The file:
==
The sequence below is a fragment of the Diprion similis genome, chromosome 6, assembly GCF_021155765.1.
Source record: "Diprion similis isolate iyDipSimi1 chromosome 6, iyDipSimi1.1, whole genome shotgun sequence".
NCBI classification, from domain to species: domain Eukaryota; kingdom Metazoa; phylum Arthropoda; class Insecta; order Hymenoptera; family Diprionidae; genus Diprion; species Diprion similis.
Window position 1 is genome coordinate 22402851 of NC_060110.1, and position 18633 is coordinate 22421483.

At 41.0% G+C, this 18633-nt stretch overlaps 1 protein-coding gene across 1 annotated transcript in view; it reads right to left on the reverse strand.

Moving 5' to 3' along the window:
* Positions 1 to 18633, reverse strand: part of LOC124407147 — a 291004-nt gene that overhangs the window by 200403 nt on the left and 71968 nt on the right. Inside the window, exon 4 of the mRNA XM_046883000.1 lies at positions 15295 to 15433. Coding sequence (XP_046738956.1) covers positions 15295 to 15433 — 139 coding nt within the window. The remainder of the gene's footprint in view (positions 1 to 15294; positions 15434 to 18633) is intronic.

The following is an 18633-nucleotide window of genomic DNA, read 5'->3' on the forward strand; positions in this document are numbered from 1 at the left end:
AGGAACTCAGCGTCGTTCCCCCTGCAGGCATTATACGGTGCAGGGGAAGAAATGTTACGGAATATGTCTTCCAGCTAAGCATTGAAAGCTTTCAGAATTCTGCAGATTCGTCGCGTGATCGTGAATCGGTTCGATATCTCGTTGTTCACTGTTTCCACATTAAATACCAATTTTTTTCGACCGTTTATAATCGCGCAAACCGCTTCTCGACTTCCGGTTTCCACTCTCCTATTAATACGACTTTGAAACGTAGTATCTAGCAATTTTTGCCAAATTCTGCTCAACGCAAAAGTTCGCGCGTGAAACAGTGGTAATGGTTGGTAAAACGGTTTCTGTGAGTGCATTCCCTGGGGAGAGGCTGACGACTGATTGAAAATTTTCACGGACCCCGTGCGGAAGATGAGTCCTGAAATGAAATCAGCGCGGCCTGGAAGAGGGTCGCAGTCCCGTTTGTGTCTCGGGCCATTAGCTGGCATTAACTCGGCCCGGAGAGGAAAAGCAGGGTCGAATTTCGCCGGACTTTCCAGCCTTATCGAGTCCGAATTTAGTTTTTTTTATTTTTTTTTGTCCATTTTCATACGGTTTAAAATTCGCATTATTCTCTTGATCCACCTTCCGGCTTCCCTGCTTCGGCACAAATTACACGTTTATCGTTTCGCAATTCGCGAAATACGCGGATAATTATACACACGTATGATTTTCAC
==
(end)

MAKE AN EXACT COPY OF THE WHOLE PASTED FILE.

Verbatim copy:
The sequence below is a fragment of the Diprion similis genome, chromosome 6, assembly GCF_021155765.1.
Source record: "Diprion similis isolate iyDipSimi1 chromosome 6, iyDipSimi1.1, whole genome shotgun sequence".
NCBI classification, from domain to species: domain Eukaryota; kingdom Metazoa; phylum Arthropoda; class Insecta; order Hymenoptera; family Diprionidae; genus Diprion; species Diprion similis.
Window position 1 is genome coordinate 22402851 of NC_060110.1, and position 18633 is coordinate 22421483.

At 41.0% G+C, this 18633-nt stretch overlaps 1 protein-coding gene across 1 annotated transcript in view; it reads right to left on the reverse strand.

Moving 5' to 3' along the window:
* Positions 1 to 18633, reverse strand: part of LOC124407147 — a 291004-nt gene that overhangs the window by 200403 nt on the left and 71968 nt on the right. Inside the window, exon 4 of the mRNA XM_046883000.1 lies at positions 15295 to 15433. Coding sequence (XP_046738956.1) covers positions 15295 to 15433 — 139 coding nt within the window. The remainder of the gene's footprint in view (positions 1 to 15294; positions 15434 to 18633) is intronic.

The following is an 18633-nucleotide window of genomic DNA, read 5'->3' on the forward strand; positions in this document are numbered from 1 at the left end:
AGGAACTCAGCGTCGTTCCCCCTGCAGGCATTATACGGTGCAGGGGAAGAAATGTTACGGAATATGTCTTCCAGCTAAGCATTGAAAGCTTTCAGAATTCTGCAGATTCGTCGCGTGATCGTGAATCGGTTCGATATCTCGTTGTTCACTGTTTCCACATTAAATACCAATTTTTTTCGACCGTTTATAATCGCGCAAACCGCTTCTCGACTTCCGGTTTCCACTCTCCTATTAATACGACTTTGAAACGTAGTATCTAGCAATTTTTGCCAAATTCTGCTCAACGCAAAAGTTCGCGCGTGAAACAGTGGTAATGGTTGGTAAAACGGTTTCTGTGAGTGCATTCCCTGGGGAGAGGCTGACGACTGATTGAAAATTTTCACGGACCCCGTGCGGAAGATGAGTCCTGAAATGAAATCAGCGCGGCCTGGAAGAGGGTCGCAGTCCCGTTTGTGTCTCGGGCCATTAGCTGGCATTAACTCGGCCCGGAGAGGAAAAGCAGGGTCGAATTTCGCCGGACTTTCCAGCCTTATCGAGTCCGAATTTAGTTTTTTTTATTTTTTTTTGTCCATTTTCATACGGTTTAAAATTCGCATTATTCTCTTGATCCACCTTCCGGCTTCCCTGCTTCGGCACAAATTACACGTTTATCGTTTCGCAATTCGCGAAATACGCGGATAATTATACACACGTATGATTTTCAC